MADISON, WIS., AUG. 22 -- It's only preseason, the Washington Redskins reminded themselves early this evening. Not long after the Green Bay Packers gave them two fumbles, five interceptions, and, finally, a victory, the Redskins realized probably nothing they face in the long NFL season to come will ever be as easy as this was.

The Redskins embarrassed the Packers, 33-0, in front of 64,768 at Camp Randall Stadium. They said later they didn't really mean to do it. They would have liked a better game to get a truer picture of where they stand three weeks before the regular season. They also said that the score was deceiving, that they didn't play all that well themselves.

"I felt bad for Green Bay," said Washington Coach Joe Gibbs. "Everything they did was wrong, and because it happened so early, things got out of kilter. They just got out of hand."

Another person who felt bad for Green Bay was its coach, Forrest Gregg. "I would have to say that was probably the worst offensive performance I have ever seen," Gregg said. "I couldn't figure out what was going on."

The Packers gave the game to the Redskins within a pathetic 3 1/2-minute stretch of the first half. They ran five plays from scrimmage and turned over the ball four times. The Redskins scored two touchdowns because of this.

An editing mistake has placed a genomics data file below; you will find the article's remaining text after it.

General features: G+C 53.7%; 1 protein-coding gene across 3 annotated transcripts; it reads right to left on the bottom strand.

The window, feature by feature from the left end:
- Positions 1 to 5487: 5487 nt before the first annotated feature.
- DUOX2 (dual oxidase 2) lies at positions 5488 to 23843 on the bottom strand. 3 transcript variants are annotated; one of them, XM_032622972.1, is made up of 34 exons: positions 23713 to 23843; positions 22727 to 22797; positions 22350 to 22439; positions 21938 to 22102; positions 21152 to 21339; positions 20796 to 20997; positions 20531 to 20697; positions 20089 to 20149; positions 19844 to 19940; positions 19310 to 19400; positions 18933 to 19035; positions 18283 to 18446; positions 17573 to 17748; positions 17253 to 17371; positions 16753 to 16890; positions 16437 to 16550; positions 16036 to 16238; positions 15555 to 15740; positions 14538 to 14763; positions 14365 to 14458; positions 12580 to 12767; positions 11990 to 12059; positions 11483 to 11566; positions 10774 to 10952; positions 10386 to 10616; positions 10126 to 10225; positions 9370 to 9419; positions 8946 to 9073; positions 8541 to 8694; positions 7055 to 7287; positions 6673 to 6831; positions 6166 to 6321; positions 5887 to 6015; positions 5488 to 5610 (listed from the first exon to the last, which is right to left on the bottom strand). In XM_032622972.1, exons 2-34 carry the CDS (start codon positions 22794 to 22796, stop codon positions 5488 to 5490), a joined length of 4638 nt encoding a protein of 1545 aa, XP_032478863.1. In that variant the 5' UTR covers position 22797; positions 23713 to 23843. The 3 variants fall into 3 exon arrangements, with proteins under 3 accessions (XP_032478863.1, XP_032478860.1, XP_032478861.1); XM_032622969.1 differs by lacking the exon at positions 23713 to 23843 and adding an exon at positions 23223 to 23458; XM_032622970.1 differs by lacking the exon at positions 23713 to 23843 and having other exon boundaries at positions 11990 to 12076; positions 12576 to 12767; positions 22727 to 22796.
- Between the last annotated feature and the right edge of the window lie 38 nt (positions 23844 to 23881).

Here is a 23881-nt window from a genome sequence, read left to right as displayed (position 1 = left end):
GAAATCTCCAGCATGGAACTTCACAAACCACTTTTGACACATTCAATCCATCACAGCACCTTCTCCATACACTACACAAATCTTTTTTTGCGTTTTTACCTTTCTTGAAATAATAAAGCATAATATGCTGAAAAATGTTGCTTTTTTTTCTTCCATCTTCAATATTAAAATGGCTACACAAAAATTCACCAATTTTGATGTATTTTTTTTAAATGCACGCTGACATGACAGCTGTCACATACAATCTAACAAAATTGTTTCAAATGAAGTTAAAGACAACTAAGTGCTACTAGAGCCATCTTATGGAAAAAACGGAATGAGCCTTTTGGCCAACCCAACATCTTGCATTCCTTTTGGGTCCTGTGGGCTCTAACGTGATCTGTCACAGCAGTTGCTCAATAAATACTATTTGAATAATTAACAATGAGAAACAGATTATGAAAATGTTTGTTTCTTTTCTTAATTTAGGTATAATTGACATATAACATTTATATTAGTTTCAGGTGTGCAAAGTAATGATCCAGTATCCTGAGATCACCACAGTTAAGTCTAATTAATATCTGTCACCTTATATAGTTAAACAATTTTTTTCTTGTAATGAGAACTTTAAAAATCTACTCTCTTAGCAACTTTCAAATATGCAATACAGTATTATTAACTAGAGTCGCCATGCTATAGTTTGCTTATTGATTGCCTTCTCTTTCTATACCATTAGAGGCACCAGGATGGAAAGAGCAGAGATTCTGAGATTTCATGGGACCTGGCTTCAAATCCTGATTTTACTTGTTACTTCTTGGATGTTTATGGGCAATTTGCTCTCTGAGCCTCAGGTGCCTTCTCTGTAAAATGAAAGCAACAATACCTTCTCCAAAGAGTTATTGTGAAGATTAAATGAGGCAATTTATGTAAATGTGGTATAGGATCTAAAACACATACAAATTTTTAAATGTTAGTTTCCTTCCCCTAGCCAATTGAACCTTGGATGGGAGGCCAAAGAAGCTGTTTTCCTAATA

The Packers switched quarterbacks in midstream and things only got worse. Of their first four passes that were caught, only one went to a Packer. Three passes in a row were intercepted, five overall in the first half. Has a bunch of defensive backs ever had more fun than Washington's in that first half?

The Redskins offense looked great by comparison, but rather ineffective compared to its usual standards. Gibbs said he kept quarterbacks Jay Schroeder and Doug Williams in longer than expected because "things were not going real smooth" when they played. Schroeder completed only three of eight passes for 25 yards; Williams was eight for 17 for 135 yards and a touchdown. Third-stringer Mark Rypien came in with 4:30 left in the third quarter and threw a 52-yard pass on his first snap and finished four for seven for 70 yards and a touchdown.

Schroeder said he "wasn't sharp," and figured he will receive much more work in the final two preseason games. Williams said he was rushing and overthrowing his passes because the Packers were blitzing to try to get something, anything, going.

"You have a tendency is a game like that, one that gets out of hand, to say you're on the right track," Gibbs said. "We've still got a lot of things up in the air for us."

It was hard for anyone to get a handle on a game like this. Individual Redskins looked good in glimpses: rookie running back Timmy Smith entered the game in the second offensive series and appeared to pick his holes well, bouncing outside for an 11-yard touchdown run early in the second quarter. He rushed for 45 yards on 19 carries, both game highs.

Rookie tackle Ed Simmons played in place of Mark May (bruised shoulder) and seemed to more than hold his own. Veteran defensive tackle Dave Butz caught running back Kenneth Davis for a four-yard loss and actually showed some emotion, high-fiving one or two teammates. Butz' high emotional threshold became a controversy two weeks ago.

But nothing the Redskins (2-0 in preseason) did, individually or collectively, could match the antics of the Packers (0-2).